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Allocative Downside Risk Aversion

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    Traditionally, downside risk aversion is the study of the placement of a pure risk (a secondary risk) on either the upside or the downside of a primary two-state risk. When the decision maker prefers to have the secondary risk placed on the upside rather than the downside of the primary lottery, he is said to display downside risk aversion. The literature on the intensity of downside risk aversion has been clear on the point that greater prudence is not equivalent to greater downside risk aversion, although the two concepts are linked. In the present paper we present a new, and we argue equally natural, concept of the downside risk aversion of a decision maker, namely the fraction of a zero mean risk that the decision maker would optimally place on the upside. We then consider how this measure can be used to identify the intensity of downside risk aversion. Specifically, we show that greater downside risk aversion in our model can be accurately measured by a relationship that is very similar to, although somewhat stronger than, greater prudence.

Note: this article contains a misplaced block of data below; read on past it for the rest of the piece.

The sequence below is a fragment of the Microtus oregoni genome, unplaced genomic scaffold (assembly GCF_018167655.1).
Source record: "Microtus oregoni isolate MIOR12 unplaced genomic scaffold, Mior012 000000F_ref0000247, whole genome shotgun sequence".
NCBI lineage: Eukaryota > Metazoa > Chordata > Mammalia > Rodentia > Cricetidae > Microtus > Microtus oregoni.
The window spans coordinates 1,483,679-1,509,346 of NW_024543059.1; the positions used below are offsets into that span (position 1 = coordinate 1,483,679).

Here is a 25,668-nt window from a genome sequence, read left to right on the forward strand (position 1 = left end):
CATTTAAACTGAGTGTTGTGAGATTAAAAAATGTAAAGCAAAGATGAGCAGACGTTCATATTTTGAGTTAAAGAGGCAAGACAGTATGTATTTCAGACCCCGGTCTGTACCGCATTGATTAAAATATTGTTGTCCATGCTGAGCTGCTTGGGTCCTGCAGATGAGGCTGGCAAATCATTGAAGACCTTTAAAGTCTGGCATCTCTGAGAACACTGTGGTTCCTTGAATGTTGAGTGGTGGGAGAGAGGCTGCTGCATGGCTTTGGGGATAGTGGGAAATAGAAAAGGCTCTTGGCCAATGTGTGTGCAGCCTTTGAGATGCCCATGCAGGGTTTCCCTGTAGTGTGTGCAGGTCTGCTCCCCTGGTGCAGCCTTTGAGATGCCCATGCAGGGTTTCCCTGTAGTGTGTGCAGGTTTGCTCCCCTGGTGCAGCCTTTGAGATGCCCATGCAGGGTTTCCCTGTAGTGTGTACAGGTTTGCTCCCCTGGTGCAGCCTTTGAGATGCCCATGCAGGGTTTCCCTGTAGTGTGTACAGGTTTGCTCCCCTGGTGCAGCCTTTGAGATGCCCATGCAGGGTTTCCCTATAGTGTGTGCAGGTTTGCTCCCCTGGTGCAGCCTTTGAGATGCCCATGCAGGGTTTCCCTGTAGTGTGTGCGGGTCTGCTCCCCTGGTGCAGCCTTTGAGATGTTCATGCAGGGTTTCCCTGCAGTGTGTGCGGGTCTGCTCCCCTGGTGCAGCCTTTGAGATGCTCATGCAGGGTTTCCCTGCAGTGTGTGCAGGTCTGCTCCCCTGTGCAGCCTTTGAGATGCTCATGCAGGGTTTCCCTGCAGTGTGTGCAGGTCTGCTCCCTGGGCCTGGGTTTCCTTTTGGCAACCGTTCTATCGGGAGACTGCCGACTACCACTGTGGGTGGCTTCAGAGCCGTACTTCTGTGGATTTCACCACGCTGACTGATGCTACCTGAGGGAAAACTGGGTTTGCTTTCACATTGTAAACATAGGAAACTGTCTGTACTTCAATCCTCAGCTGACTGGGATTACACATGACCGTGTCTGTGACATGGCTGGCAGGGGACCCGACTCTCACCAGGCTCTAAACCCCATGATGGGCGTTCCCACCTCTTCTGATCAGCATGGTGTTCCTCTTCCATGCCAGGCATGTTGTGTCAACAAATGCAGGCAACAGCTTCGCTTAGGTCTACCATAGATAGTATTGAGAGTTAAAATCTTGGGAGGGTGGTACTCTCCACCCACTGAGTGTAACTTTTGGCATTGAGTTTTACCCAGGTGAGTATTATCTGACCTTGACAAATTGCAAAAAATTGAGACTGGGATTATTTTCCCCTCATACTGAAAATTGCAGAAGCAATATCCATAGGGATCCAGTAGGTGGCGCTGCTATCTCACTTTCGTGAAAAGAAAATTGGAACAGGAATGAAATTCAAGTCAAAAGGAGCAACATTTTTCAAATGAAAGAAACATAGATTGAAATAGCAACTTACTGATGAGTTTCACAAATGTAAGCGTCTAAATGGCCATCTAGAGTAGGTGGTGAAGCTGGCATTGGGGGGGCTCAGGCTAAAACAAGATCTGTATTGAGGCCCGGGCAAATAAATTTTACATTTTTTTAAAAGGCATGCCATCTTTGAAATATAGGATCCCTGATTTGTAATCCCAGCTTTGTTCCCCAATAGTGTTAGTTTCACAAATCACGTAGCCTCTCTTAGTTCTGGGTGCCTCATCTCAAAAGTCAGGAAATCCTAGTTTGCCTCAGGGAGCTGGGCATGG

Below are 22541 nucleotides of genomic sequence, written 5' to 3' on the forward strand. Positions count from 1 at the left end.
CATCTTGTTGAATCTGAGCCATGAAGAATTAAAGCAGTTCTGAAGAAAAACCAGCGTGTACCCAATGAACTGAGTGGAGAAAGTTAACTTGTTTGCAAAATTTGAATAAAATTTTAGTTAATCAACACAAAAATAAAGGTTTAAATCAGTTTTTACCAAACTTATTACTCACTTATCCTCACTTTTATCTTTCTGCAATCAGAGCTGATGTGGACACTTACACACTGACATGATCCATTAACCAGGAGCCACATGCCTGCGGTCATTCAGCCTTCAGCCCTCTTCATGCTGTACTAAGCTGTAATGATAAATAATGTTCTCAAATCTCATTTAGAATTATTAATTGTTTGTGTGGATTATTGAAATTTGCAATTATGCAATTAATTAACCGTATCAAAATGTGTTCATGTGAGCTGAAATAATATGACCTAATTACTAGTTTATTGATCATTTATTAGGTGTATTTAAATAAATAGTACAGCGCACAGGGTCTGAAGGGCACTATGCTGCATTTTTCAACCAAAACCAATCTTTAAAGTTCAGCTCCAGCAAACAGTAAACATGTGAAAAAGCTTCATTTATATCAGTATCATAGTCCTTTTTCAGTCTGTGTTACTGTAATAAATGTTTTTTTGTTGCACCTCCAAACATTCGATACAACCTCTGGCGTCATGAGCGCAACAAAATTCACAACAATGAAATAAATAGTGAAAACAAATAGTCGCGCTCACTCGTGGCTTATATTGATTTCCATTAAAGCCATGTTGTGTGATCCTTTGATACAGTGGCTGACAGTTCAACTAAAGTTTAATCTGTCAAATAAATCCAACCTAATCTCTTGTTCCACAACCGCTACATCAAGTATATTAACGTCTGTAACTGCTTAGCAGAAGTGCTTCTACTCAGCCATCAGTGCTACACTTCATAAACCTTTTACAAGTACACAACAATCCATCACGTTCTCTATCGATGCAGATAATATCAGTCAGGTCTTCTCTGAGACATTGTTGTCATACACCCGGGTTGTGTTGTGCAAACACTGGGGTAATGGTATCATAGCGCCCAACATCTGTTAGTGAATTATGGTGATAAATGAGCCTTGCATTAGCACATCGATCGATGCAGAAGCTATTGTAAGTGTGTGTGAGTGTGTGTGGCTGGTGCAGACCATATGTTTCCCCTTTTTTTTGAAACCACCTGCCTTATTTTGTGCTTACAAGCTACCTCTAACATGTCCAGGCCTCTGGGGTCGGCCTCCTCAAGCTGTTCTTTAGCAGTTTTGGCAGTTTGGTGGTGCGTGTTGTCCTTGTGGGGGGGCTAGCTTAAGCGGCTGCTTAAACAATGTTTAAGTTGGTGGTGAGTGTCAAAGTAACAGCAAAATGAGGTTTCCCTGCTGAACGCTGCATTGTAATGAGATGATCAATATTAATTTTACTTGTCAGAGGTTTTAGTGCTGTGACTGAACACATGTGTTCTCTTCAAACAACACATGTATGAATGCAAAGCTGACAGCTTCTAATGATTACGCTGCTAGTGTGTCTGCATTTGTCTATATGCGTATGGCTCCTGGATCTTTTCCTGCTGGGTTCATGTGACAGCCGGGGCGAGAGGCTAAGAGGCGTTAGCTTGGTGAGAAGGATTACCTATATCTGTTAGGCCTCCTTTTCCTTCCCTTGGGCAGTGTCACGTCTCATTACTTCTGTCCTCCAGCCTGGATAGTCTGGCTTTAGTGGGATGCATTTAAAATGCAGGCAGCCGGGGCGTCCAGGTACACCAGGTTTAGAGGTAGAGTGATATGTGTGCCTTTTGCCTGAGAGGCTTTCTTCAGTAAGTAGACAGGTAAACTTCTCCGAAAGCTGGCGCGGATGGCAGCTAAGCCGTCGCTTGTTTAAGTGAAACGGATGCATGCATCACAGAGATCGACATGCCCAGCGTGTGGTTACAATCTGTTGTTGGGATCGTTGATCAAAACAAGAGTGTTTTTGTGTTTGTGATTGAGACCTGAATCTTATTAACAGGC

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    Paper provided by University of Canterbury, Department of Economics and Finance in its series Working Papers in Economics with number 10/61.

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    Length: 14 pages
    Date of creation: 14 May 2010
    Handle: RePEc:cbt:econwp:10/61
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